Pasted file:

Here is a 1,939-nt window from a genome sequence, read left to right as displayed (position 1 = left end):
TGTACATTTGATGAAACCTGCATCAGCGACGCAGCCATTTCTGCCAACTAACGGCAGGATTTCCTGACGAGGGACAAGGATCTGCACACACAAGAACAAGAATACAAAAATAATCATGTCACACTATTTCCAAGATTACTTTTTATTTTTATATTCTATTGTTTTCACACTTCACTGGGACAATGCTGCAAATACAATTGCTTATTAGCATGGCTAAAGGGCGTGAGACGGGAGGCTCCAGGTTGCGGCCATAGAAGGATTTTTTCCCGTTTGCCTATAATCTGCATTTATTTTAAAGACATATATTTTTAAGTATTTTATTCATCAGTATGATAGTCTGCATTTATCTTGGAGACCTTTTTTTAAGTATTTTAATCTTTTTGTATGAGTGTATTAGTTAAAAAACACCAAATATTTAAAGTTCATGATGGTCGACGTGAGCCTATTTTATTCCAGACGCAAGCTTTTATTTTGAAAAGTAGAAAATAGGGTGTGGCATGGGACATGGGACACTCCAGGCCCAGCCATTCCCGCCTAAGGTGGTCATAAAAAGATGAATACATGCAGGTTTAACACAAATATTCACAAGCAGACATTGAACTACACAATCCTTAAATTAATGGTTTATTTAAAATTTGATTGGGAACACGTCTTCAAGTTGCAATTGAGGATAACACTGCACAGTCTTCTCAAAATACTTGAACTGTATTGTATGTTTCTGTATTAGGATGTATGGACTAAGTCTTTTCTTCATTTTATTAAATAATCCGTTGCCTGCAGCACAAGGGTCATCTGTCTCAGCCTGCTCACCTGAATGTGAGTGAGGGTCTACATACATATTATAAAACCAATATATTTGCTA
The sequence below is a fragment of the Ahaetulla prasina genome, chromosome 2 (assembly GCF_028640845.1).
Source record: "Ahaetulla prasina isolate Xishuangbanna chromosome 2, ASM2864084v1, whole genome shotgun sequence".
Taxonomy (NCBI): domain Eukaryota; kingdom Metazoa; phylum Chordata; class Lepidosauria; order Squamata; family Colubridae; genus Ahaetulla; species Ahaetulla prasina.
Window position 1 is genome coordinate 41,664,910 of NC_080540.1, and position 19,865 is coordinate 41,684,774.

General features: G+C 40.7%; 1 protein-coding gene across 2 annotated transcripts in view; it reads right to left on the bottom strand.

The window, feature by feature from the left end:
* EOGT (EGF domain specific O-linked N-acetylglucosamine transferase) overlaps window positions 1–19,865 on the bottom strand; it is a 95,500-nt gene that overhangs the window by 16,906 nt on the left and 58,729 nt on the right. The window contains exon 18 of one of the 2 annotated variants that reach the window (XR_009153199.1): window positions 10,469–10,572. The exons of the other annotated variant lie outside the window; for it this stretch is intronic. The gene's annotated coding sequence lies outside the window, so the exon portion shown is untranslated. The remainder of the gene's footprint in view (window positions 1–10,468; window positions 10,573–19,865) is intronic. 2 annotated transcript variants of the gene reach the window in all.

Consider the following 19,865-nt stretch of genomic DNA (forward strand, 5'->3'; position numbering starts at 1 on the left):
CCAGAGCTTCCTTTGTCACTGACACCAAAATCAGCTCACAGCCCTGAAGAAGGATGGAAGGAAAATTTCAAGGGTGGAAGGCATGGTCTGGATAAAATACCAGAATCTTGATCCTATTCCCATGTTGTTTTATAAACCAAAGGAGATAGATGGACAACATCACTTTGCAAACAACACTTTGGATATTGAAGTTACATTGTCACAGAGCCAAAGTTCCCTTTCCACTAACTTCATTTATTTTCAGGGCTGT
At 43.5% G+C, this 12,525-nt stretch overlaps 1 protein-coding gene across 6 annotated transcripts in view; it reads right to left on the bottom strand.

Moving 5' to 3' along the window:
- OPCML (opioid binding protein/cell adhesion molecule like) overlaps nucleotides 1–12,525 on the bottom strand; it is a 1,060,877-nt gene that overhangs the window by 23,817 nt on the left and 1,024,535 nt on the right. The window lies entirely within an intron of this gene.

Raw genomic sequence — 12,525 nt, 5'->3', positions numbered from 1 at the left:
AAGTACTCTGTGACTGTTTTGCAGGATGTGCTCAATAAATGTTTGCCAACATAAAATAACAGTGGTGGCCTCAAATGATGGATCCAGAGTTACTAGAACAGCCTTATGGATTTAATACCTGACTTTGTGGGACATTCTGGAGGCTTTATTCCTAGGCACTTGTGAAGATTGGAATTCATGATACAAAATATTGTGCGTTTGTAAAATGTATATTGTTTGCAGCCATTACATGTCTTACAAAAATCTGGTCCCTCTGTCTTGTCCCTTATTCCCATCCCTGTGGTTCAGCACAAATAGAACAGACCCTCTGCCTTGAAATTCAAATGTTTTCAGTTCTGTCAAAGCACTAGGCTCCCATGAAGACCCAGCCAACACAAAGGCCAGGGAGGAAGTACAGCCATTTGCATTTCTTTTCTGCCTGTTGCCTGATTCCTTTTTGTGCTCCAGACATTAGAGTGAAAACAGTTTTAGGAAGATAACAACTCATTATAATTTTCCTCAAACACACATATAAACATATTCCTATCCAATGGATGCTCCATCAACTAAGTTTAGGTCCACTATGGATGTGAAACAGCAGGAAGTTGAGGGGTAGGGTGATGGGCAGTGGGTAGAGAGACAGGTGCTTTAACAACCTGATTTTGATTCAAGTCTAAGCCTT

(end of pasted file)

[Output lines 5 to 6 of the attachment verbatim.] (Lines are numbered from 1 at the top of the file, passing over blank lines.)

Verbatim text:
Taxonomy (NCBI): domain Eukaryota; kingdom Metazoa; phylum Chordata; class Lepidosauria; order Squamata; family Colubridae; genus Ahaetulla; species Ahaetulla prasina.
Window position 1 is genome coordinate 41,664,910 of NC_080540.1, and position 19,865 is coordinate 41,684,774.